How my Campaign works

1. The PC's enter a society. They have a goal.

2. It becomes clear that the society is inherently opposed to the PC's goal.

3. The PC's destroy the society.

I've never known why this happens. No-one ever plans any part of it. I make up a society, the PC's make up a goal, and the way our minds collide in play somehow naturally disintegrates into this pre-ordained pattern, to the constant surprise of everyone involved.

Here's an example: One of my players had their heart set on creating a democracy. After impersonating the ruler, he gathered all the nobles in town together and told them that they were all going to be demoted. He was actually bewildered and heartbroken when this didn't work. "My utopia!" he cried, as the party thief slaughtered noblemen.

Here's my attempt to explain it in detail.

1. I have a basic idea of how the session will run - a pre-made dungeon, encounter, something like that.

2. The PC's either ignore my pre-made stuff, or blow through it in record time and keep playing.

3. Forced into the delirious Improv Zone,  I make up a Society on the spot. Even if I've got one that's been made up before we started, the PC's will force me into spinning up the details of some part I hadn't thought about. ("What do they do with their dead?" and then "Could we ride the corpse pillar down the death-pit?")

Often the details will be spun from the PC's themselves - they'll make a joke or something, and I'll go "Sure, that's how it works".

4. The PC's case the joint. As I make up the society, they research it, develop a goal or a way to achieve that goal, and start putting plans in action.

5. The "Gravity" of my campaign pulls towards escalation. It is very hard to calm things down, and very easy to make things worse. Thus, even if the PC's are in a calm situation, they soon find themselves sliding towards destruction and anarchy. (This isn't a conscious decision on my part - just the natural effect of what I'm interested in, probably.) Naturally, they eventually end up fleeing the ruins of society.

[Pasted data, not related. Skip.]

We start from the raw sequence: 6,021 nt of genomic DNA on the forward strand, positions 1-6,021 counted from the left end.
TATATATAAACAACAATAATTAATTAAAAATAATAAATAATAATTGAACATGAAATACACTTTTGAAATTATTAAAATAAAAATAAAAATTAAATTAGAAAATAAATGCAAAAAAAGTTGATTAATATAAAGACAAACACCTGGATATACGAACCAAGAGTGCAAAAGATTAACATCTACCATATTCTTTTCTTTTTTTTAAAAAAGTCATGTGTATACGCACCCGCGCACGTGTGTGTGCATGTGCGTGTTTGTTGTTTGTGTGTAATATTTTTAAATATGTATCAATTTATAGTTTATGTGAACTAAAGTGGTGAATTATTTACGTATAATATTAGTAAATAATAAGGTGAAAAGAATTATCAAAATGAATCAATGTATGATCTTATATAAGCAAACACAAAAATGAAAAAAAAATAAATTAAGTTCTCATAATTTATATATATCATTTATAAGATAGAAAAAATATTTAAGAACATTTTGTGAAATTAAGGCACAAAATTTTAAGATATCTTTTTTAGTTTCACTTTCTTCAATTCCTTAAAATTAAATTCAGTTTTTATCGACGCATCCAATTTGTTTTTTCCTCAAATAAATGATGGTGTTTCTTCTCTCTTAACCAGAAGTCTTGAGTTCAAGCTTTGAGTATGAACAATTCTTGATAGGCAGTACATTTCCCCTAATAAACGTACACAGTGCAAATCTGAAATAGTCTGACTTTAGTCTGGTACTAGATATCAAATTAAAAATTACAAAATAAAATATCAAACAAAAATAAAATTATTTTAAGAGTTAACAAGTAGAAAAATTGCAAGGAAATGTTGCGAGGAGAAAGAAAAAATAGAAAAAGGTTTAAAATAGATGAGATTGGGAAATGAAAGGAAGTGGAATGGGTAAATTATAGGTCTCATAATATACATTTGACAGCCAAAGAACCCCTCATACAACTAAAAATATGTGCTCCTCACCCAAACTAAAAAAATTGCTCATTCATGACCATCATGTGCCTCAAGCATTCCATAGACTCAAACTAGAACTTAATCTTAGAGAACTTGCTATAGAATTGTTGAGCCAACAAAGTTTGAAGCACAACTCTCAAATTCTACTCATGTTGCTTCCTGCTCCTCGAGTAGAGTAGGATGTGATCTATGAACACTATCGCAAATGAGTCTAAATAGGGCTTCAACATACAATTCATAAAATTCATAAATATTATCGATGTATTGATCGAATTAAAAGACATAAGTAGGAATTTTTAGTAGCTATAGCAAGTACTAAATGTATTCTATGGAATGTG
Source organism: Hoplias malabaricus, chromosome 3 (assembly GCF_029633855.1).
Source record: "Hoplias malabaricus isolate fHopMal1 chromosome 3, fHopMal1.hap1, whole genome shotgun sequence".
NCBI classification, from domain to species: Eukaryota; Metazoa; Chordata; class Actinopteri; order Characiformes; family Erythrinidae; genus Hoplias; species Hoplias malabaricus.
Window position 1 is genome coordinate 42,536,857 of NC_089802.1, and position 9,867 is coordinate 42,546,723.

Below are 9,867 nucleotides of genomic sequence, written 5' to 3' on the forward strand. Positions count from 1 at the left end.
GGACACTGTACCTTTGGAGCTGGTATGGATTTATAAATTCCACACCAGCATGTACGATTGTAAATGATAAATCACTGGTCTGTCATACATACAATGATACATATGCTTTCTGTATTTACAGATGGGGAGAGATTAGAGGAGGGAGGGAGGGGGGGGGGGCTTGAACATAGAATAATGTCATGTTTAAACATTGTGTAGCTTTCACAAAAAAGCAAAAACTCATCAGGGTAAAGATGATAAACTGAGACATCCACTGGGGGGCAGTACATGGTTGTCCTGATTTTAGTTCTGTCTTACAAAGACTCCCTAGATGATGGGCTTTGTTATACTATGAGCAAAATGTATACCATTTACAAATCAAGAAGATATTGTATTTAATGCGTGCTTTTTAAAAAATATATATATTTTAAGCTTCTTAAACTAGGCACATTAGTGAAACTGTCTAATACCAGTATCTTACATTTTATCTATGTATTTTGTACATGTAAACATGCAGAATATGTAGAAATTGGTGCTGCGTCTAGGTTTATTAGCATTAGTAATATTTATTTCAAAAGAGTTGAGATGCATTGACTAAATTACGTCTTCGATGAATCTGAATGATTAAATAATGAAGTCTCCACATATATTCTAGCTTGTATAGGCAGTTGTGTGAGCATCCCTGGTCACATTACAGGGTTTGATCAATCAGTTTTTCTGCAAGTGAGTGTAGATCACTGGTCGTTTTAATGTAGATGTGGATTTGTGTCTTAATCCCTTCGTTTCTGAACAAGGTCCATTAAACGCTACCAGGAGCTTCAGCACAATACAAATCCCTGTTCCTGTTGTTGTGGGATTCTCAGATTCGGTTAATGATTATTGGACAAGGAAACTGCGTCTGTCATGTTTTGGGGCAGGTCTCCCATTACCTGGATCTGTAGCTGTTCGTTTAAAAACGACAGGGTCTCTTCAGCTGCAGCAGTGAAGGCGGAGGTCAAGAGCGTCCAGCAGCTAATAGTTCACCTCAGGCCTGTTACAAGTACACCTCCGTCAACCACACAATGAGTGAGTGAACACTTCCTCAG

6. Because of this society-destroying style of play, solving a problem naturally creates a dozen more. The PC's have a bizarre amount of agency on the world - far more than anyone could have in real life. Everything they go through is warped or devastated until the game world is entirely defined by PC-created problems, and I don't have to make any plot hooks on my own at all. The players have made their own world to play in.

It kind of emulates Jack Vance's Cugel's Saga. The society is a trap for the protagonist, and the last page is the protagonist fleeing as the society is destroyed behind him. It's a strange, wonderful thing, and I've loved running it. The last session has finished, though: The players have achieved a picaresque kind of closure, with everyone dead and the last city they tried to save still destroyed.

I'm exploring a more classic kind of dungeon crawling, now, trying to fill in my weaknesses: I never understood XP, Treasure, Dungeons. I had the players level up whenever they wanted. When they reached the treasure vault of the thief king and asked what was in it, I replied - "Uh ... what do you want?" I've never had a clear understanding of giving consistently upgrading challenges and abilities in an arena of deadly exploration and combat, and I'm going to give that a go.


  1. Totally reminds me of Cugel, and that is pretty special. I really do not think you have a problem at all, assuming everyone is enjoying themselves. Have you thought of simply embracing it? Throw them some twists, a few sections of the world where societies are entertwinned such that affecting one cascades consequences into the other?

    What about introducing a "smoking man" character that has been observing their path of destruction from afar, and likes it, wants to help them continue, nudging them towards new locations, providing some goals.

    Perhaps this character has ultimately terrible goals of his own that the players eventually find themselves pawns in, how would they react to that knowledge?

    The dungeon is just the beginning, the stuff you are seeing in your campaign is the bit that makes RPGs so much fun, and campaigns memorable.

    1. I don't want to imply that my campaign needs to change because it isn't working. It's worked great for a year or so now, and we've had a lot of fun - but I'm interested in trying something new, just for the sake of experimenting.